The noose is tightening around BitClub and their $722 million Ponzi scheme. BitClub Network Promoter Joseph Frank Abel admitted to receiving money from investors for shares in the BitClub Network mining pool that weren’t registered with the U.S. Securities and Exchange Commission (SEC).
Abel was indicted along with four others in December of 2019, for their involvement in what prosecutors are calling a ‘high-tech Ponzi scheme’. Bitclub CEO Russ Medlin, along with Matthew Brent Goettsche, Silviu Catalin Balaci and Jobadiah Sinclair are Abel’s alleged co-conspirators, and are charged with wire fraud conspiracy in relation to a scheme to defraud victims into investing in ‘shares’ of the BitClub Network mining pool, despite knowing that it would not be profitable.
The indictment alleges that the group went as far as manipulating the numbers presented to investors to convince them to pour more money into the scheme. Abel, as well as the other defendants, is charged with conspiracy to offer and sell unregistered securities in association with the scheme.
According to the indictment, the scheme was flagrant: prosecutors submitted evidence of online chats where the co-conspirators discussed forging evidence of the mining power that didn’t exist. Goettsche offered Balaci a $50,000 bonus ‘to get us “proof” of our own pool by end of month’. When asked if they were really mining, Balaci said: ‘well, having a mining pool is 1 thing… showing mining power is a totally different animal.’ They then openly discuss ‘convincing the morons’ by offering a 5% mining bonus to miners in an effort to draw in power to their pool.
More damning, as far as Abel is concerned, is correspondence included in the indictment which shows that Abel and Co. were fully aware that they were offering unregistered securities, with CEO Medlin sending Abel an article about multi-level-marketing schemes, essentially the kind alleged to be run by BitClub, and their likelihood to be offering unregistered securities.
With Abel admitting to his part in the scheme this week, it will be interesting to see if his co-conspirators are as forthcoming.
The BitClub scandal is a blemish on the digital currency community if the rest of the charges stick, being another case of a bad actor feeling that they exist outside the reaches of the law and duping unwitting investors into signing onto a scam.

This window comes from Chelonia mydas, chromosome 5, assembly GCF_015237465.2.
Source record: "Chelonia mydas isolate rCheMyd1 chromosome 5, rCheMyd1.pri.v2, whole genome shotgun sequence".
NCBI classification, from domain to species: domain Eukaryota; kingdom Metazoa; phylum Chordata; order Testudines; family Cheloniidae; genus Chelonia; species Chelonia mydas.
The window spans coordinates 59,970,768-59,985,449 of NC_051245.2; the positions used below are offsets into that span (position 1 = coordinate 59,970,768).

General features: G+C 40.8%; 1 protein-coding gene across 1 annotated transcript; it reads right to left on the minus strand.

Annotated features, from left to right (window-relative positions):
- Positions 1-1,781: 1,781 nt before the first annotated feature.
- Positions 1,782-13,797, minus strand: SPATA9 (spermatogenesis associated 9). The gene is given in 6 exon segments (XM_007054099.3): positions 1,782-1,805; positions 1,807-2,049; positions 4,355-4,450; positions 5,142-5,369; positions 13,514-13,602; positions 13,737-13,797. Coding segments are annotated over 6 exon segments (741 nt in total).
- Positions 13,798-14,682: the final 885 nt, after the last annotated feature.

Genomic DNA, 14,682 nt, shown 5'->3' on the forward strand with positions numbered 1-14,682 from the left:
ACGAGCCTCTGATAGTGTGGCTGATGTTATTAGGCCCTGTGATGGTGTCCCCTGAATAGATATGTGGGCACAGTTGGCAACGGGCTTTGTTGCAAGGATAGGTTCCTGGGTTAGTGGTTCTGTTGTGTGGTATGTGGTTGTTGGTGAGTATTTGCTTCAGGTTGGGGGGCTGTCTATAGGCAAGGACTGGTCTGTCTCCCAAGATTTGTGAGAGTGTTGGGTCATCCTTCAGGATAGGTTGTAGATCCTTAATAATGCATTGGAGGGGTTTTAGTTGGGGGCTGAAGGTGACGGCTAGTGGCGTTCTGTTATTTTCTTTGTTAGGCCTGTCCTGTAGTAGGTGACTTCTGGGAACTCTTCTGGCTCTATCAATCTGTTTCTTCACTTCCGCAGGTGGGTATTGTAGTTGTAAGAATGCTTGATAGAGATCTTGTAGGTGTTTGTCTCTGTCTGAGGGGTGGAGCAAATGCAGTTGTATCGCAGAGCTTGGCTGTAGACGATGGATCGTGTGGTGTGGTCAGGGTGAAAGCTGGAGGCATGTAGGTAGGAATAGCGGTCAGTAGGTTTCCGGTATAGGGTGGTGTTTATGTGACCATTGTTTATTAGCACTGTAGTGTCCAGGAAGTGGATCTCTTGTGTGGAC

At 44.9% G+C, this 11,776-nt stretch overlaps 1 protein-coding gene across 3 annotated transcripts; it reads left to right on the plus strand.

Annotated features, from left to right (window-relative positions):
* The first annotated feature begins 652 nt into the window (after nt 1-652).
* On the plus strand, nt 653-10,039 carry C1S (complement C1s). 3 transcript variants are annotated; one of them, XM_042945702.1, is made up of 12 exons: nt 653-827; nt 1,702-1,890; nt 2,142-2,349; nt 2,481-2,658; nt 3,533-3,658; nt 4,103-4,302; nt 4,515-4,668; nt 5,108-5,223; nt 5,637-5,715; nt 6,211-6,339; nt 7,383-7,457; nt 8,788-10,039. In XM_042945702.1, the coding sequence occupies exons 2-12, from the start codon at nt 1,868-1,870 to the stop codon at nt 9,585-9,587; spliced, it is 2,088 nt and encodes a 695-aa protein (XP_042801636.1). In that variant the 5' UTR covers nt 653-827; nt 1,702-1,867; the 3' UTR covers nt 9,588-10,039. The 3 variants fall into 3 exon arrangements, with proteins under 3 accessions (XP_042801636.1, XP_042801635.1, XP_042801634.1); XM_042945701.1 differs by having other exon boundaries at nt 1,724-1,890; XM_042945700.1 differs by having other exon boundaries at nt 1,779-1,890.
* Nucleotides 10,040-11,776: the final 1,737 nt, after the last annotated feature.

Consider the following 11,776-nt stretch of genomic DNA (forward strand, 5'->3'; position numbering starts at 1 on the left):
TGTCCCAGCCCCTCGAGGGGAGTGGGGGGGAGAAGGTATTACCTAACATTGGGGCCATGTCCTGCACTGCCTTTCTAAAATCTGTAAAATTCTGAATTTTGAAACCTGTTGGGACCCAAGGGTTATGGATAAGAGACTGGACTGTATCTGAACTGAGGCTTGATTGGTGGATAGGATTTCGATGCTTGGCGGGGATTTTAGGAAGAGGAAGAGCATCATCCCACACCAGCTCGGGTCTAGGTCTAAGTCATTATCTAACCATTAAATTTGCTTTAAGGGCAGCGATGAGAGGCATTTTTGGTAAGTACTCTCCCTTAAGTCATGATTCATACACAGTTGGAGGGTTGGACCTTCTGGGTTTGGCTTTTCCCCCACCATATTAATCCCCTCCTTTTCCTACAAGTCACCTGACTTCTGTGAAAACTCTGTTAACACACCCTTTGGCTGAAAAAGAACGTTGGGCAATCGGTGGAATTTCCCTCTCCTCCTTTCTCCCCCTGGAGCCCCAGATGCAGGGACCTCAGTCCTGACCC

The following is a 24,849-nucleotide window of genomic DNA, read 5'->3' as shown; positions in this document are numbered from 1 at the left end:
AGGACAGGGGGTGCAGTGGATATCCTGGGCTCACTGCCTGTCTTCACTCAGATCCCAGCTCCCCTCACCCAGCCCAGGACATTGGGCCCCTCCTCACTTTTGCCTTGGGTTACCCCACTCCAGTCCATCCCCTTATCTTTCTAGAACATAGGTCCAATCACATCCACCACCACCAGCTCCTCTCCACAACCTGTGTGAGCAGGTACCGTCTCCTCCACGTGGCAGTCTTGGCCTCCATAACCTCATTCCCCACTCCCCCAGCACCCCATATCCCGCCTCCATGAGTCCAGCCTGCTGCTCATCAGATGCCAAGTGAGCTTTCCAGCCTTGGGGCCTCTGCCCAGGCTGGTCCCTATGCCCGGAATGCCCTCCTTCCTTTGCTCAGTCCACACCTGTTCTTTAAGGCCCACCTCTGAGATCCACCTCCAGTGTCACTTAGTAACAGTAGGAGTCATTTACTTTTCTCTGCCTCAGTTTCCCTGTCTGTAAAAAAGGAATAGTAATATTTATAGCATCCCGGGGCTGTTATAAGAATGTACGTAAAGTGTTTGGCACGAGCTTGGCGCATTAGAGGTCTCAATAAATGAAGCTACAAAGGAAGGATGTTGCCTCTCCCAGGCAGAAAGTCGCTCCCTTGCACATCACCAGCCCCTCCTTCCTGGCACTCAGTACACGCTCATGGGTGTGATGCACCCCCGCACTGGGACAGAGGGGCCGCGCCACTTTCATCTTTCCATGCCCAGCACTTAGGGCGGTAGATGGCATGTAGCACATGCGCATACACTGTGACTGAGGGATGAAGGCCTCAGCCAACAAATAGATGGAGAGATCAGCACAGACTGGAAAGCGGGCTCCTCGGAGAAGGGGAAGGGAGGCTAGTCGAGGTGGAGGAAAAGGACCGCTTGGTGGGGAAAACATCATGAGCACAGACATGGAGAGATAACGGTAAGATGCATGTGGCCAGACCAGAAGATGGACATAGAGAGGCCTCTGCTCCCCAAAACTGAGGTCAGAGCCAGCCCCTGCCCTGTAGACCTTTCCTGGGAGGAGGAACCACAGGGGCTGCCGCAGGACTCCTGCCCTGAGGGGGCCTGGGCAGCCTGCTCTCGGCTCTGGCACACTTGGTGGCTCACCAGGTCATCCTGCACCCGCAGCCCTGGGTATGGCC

In particular, the callous manner in which BitClub’s personnel discussed the scheme should be cause for concern, as the service has been used widely in the community and the owners evidently being well-connected. In December 2019, Twitter user @Bitcoin posted a video in which Roger Ver is seen having a dinner and an in-depth with BitClub CEO and indictee Russ Medlin:
BitClub CEO Russ Medlin seeking strategic advice from @rogerkver & @AntPoolofficial Yoshi about how to direct BitClub mining power.
3 BitClub arrests already made in $722m cryptocurrency mining fraud scheme but two more are still at large & under seal. https://t.co/0ndgc0vghD pic.twitter.com/iZj44sC25J
— Bitcoin (@Bitcoin) December 11, 2019
‘Bitclub CEO Russ Medlin seeking strategic advice from @rogerkver and @AntPollOfficial about how to direct BitClub mining power.’.
Medlin is now in custody, but was the last of the defendants to be apprehended after fleeing to Jakarta, where he was arrested for an unrelated issue: paying underage girls for sex.
Following the indictments, Ver distanced himself from BitClub Network, but the above tweet still remains, together with other strange videos including this one, where Ver deletes a tweet critical of BitClub Network in the presence of CEO Russ Medlin. Ver is also at the heart of highly publicized November 2018 Hash War, where it has long been speculated that BitClub hash was used by Ver and his Bitcoin.com mining operation to bolster their takeover of the BCH ticker symbol.
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